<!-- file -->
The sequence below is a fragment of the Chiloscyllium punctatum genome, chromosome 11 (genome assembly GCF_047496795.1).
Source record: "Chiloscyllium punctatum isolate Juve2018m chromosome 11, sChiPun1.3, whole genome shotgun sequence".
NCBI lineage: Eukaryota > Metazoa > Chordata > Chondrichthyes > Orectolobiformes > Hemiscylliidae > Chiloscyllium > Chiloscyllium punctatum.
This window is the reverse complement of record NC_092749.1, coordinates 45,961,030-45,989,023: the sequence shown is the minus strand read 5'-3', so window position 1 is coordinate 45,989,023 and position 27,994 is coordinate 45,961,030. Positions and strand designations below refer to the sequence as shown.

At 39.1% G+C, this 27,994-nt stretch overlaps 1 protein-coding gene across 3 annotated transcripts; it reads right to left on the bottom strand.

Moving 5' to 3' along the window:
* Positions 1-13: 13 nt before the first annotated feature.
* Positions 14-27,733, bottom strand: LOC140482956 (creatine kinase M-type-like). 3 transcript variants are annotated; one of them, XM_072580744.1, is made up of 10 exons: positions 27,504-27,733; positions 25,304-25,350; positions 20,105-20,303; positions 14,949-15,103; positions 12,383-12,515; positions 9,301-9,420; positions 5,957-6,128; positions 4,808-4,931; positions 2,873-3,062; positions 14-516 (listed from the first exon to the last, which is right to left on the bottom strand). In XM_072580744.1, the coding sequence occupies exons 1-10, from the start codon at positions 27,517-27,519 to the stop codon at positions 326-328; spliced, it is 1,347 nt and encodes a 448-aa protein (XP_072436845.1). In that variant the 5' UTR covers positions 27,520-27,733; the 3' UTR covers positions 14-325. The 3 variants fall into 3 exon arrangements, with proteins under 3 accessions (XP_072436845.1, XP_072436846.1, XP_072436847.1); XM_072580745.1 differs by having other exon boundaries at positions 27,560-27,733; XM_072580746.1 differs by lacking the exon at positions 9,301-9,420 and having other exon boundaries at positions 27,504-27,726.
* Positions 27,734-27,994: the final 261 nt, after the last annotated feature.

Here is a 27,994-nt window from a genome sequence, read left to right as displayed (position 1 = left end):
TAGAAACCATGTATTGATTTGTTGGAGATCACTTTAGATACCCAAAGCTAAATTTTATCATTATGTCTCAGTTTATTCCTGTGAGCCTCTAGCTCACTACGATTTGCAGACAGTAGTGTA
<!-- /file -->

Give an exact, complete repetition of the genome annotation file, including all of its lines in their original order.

The sequence below is a fragment of the Chiloscyllium punctatum genome, chromosome 11 (genome assembly GCF_047496795.1).
Source record: "Chiloscyllium punctatum isolate Juve2018m chromosome 11, sChiPun1.3, whole genome shotgun sequence".
NCBI lineage: Eukaryota > Metazoa > Chordata > Chondrichthyes > Orectolobiformes > Hemiscylliidae > Chiloscyllium > Chiloscyllium punctatum.
This window is the reverse complement of record NC_092749.1, coordinates 45,961,030-45,989,023: the sequence shown is the minus strand read 5'-3', so window position 1 is coordinate 45,989,023 and position 27,994 is coordinate 45,961,030. Positions and strand designations below refer to the sequence as shown.

At 39.1% G+C, this 27,994-nt stretch overlaps 1 protein-coding gene across 3 annotated transcripts; it reads right to left on the bottom strand.

Moving 5' to 3' along the window:
* Positions 1-13: 13 nt before the first annotated feature.
* Positions 14-27,733, bottom strand: LOC140482956 (creatine kinase M-type-like). 3 transcript variants are annotated; one of them, XM_072580744.1, is made up of 10 exons: positions 27,504-27,733; positions 25,304-25,350; positions 20,105-20,303; positions 14,949-15,103; positions 12,383-12,515; positions 9,301-9,420; positions 5,957-6,128; positions 4,808-4,931; positions 2,873-3,062; positions 14-516 (listed from the first exon to the last, which is right to left on the bottom strand). In XM_072580744.1, the coding sequence occupies exons 1-10, from the start codon at positions 27,517-27,519 to the stop codon at positions 326-328; spliced, it is 1,347 nt and encodes a 448-aa protein (XP_072436845.1). In that variant the 5' UTR covers positions 27,520-27,733; the 3' UTR covers positions 14-325. The 3 variants fall into 3 exon arrangements, with proteins under 3 accessions (XP_072436845.1, XP_072436846.1, XP_072436847.1); XM_072580745.1 differs by having other exon boundaries at positions 27,560-27,733; XM_072580746.1 differs by lacking the exon at positions 9,301-9,420 and having other exon boundaries at positions 27,504-27,726.
* Positions 27,734-27,994: the final 261 nt, after the last annotated feature.

Here is a 27,994-nt window from a genome sequence, read left to right as displayed (position 1 = left end):
TAGAAACCATGTATTGATTTGTTGGAGATCACTTTAGATACCCAAAGCTAAATTTTATCATTATGTCTCAGTTTATTCCTGTGAGCCTCTAGCTCACTACGATTTGCAGACAGTAGTGTA